Cast & Crew
In May 1953, a new group of Army recruits at Fort Bliss in El Paso, Texas encounter their drill instructors, Sgt. Laverne Holt and the tough young Sgt. Thorne Ryan. After Ryan's caustic appraisal of the recruits, Holt vows to make soldiers out of them during the sixteen weeks of basic training. Ryan, a combat veteran who resents his stateside duty, repeatedly applies for a transfer back to the Korean front. One night, the men cross the border to Mexico for recreation. In a bar, Ryan and Holt see a beautiful woman, Julie Mollison, buying drinks for a group of soldiers. Later that evening, the two sergeants escort the inebriated Julie to her apartment, and Ryan finds himself drawn to her. Training resumes, and Ryan exposes his men to tear gas to prepare them for the harsh conditions of battle. Ryan and Holt return to the bar one night, and find Julie sitting alone. When the crude Sgt. Vince Opperman insults Julie, she runs out of the bar in tears, and Holt comforts her. Ryan and Opperman fight, and Opperman reveals that Julie was married to a soldier who was killed in Korea shortly after she left him. One day, recruit Lobo Naglaski visits the camp chaplain to confess his murderous feelings toward Ryan, but comes to see that the sergeant has very little time in which to do a tough job. Tensions arise between Ryan and Holt, both over Ryan's callous treatment of the men and Holt's relationship with Julie. Ryan puts his men through increasingly tough drills, and during a bitter confrontation one day, Holt slugs Ryan and walks away. Later, Ryan calls on Julie at her apartment, and they fall into a passionate embrace. When she resists his further advances, however, Ryan becomes insulting, casting aspersions on Julie's virtue and chiding her for having left her late husband. One day, during a field exercise, recruit Donald Quentin Dover IV runs away. Ryan tracks him down and gives the young man a second chance, confessing that his own father had been a deserter. As the training period draws to a close, Ryan returns to Julie's apartment and discovers she has moved out. He finds Julie and Holt at the train station. After Holt leaves, Ryan apologizes for his earlier behavior and asks Julie to marry him, but she sadly replies that he is married to the Army. Outside the train station, Ryan and Holt silently make their peace. The men finish basic training, and as the new soldiers march by during their graduation exercises, Ryan proudly points them out to a fresh group of recruits.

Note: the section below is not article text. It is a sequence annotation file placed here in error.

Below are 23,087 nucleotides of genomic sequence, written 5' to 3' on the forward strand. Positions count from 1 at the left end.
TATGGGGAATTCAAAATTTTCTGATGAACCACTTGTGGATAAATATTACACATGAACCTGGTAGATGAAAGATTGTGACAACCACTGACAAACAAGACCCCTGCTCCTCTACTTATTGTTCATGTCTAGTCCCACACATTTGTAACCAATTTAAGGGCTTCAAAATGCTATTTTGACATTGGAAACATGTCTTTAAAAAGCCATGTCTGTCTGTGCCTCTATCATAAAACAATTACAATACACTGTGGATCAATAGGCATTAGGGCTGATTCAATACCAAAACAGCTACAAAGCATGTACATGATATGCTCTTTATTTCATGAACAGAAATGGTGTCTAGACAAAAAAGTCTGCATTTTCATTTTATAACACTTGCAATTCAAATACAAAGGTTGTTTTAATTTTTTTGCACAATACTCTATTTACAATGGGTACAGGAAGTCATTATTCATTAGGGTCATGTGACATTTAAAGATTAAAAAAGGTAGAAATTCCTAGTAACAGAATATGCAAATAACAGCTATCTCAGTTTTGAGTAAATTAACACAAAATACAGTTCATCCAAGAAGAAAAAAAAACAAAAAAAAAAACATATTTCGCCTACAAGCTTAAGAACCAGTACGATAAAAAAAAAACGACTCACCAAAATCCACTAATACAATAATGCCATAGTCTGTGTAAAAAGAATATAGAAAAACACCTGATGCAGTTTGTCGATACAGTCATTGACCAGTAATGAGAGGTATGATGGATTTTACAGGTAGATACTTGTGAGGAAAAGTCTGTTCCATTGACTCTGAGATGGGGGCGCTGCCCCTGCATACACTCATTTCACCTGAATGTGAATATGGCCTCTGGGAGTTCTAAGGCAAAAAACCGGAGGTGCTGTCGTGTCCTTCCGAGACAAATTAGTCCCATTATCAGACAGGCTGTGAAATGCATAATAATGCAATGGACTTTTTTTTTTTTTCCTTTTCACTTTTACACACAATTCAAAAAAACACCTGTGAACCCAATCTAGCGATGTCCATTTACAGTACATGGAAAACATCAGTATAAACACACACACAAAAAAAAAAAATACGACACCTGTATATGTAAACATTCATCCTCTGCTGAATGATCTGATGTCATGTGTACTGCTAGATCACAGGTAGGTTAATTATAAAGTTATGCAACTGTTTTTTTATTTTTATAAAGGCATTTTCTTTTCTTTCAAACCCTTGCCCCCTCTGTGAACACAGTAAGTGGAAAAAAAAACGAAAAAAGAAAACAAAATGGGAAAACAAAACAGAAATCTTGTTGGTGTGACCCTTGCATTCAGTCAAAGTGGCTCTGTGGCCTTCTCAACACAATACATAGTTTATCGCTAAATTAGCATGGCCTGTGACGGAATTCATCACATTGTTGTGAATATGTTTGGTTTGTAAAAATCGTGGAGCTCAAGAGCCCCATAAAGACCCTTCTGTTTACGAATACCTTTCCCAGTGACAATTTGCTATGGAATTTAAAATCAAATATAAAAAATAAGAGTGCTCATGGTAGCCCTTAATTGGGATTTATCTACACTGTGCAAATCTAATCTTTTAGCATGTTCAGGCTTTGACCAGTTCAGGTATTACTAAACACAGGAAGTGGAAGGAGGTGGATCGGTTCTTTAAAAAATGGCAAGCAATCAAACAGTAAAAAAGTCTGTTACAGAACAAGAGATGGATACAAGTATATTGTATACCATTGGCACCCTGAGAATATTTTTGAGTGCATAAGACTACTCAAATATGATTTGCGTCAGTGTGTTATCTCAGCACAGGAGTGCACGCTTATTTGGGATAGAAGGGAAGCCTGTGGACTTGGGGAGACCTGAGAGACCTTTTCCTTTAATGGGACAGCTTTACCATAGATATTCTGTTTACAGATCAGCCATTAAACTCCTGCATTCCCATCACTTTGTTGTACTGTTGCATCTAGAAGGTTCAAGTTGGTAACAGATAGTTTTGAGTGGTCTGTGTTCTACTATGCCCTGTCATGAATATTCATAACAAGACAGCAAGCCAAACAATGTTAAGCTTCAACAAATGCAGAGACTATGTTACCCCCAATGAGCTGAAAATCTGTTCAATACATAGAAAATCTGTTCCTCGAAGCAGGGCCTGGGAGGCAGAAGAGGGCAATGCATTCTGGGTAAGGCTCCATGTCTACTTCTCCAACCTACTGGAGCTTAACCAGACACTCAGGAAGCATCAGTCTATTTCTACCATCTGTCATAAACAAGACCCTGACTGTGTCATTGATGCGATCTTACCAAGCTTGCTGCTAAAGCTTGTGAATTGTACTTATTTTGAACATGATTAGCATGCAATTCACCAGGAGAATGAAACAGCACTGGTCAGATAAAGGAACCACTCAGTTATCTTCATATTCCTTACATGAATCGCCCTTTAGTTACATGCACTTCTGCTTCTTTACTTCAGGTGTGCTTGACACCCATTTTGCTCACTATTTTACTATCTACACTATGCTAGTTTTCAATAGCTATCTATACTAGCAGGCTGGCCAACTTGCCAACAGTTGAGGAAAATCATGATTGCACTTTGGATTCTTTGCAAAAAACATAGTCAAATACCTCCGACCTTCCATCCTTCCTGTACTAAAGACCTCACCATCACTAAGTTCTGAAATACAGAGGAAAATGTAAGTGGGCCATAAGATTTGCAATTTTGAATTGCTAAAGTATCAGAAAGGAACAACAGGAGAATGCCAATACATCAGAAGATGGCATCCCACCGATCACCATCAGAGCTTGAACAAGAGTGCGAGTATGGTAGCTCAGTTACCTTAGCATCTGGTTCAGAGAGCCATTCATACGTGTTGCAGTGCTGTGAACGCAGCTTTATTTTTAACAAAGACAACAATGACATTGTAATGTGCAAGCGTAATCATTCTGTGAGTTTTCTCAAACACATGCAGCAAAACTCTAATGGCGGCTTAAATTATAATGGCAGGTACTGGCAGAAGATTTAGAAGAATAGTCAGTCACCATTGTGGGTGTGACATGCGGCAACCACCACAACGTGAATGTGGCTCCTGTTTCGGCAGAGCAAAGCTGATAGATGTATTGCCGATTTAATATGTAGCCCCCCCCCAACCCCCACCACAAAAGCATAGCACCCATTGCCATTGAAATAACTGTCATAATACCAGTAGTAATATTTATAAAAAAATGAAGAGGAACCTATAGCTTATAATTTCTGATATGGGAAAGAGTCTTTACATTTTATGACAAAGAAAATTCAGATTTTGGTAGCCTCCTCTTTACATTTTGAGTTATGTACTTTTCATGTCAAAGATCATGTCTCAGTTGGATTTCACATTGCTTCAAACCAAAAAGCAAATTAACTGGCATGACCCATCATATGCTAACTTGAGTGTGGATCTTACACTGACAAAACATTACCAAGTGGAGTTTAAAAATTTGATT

Robert B. Williams